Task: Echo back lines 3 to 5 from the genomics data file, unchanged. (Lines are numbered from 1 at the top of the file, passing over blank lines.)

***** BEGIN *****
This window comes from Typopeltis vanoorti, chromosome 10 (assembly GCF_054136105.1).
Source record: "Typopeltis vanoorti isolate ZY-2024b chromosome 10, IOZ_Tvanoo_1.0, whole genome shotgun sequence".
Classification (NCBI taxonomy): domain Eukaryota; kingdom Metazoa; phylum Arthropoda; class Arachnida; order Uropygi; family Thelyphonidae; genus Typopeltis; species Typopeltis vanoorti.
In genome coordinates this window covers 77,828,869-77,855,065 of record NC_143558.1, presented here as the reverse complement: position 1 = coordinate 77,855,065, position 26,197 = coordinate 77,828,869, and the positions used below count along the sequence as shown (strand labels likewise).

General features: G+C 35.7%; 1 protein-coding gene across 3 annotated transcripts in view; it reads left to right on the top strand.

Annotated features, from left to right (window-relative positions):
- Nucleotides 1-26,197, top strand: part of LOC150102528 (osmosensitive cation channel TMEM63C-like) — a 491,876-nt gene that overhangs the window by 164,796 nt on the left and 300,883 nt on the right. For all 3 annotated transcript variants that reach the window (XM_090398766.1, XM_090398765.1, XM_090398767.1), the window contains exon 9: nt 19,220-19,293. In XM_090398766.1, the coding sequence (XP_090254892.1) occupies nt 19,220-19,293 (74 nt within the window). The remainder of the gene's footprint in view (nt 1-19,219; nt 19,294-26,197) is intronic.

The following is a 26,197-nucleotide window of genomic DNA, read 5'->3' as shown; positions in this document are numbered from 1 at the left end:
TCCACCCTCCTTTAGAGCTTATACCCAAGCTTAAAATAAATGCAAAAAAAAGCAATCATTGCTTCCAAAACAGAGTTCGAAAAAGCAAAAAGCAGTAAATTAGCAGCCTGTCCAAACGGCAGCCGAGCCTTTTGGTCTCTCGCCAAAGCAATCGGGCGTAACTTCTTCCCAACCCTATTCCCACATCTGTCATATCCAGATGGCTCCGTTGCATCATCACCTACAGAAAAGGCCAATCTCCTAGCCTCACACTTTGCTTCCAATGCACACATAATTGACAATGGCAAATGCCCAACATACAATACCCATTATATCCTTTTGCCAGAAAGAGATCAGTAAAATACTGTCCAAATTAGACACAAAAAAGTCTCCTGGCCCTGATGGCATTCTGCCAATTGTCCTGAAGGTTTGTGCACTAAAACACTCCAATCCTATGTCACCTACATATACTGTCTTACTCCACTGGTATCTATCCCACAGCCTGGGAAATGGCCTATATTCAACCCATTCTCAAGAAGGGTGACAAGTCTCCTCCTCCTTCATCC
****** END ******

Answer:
Classification (NCBI taxonomy): domain Eukaryota; kingdom Metazoa; phylum Arthropoda; class Arachnida; order Uropygi; family Thelyphonidae; genus Typopeltis; species Typopeltis vanoorti.
In genome coordinates this window covers 77,828,869-77,855,065 of record NC_143558.1, presented here as the reverse complement: position 1 = coordinate 77,855,065, position 26,197 = coordinate 77,828,869, and the positions used below count along the sequence as shown (strand labels likewise).

General features: G+C 35.7%; 1 protein-coding gene across 3 annotated transcripts in view; it reads left to right on the top strand.